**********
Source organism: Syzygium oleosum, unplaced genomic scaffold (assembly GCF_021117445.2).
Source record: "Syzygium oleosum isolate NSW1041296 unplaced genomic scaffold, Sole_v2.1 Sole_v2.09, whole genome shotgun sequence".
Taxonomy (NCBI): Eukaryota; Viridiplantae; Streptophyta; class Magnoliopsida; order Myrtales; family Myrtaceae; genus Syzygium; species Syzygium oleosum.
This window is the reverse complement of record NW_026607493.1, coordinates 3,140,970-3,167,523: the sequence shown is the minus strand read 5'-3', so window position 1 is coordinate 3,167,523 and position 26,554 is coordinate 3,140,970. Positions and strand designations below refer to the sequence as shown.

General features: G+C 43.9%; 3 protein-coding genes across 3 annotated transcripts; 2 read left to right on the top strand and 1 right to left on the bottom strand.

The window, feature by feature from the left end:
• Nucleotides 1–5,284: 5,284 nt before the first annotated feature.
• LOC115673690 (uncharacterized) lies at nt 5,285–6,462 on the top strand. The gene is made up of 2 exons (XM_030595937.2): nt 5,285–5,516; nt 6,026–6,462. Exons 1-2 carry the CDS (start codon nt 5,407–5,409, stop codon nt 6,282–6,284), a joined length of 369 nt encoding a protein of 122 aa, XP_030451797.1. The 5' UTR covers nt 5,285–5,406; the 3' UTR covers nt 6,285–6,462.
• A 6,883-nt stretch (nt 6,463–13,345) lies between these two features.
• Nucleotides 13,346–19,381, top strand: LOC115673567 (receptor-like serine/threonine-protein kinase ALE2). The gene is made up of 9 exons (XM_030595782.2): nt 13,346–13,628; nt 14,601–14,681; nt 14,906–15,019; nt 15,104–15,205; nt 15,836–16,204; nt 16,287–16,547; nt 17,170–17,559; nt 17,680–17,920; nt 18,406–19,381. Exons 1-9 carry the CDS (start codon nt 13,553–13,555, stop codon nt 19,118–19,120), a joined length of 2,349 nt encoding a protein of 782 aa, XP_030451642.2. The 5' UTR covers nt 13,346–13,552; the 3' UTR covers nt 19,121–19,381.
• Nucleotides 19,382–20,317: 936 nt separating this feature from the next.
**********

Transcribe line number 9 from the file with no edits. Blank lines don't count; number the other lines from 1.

• A 6,883-nt stretch (nt 6,463–13,345) lies between these two features.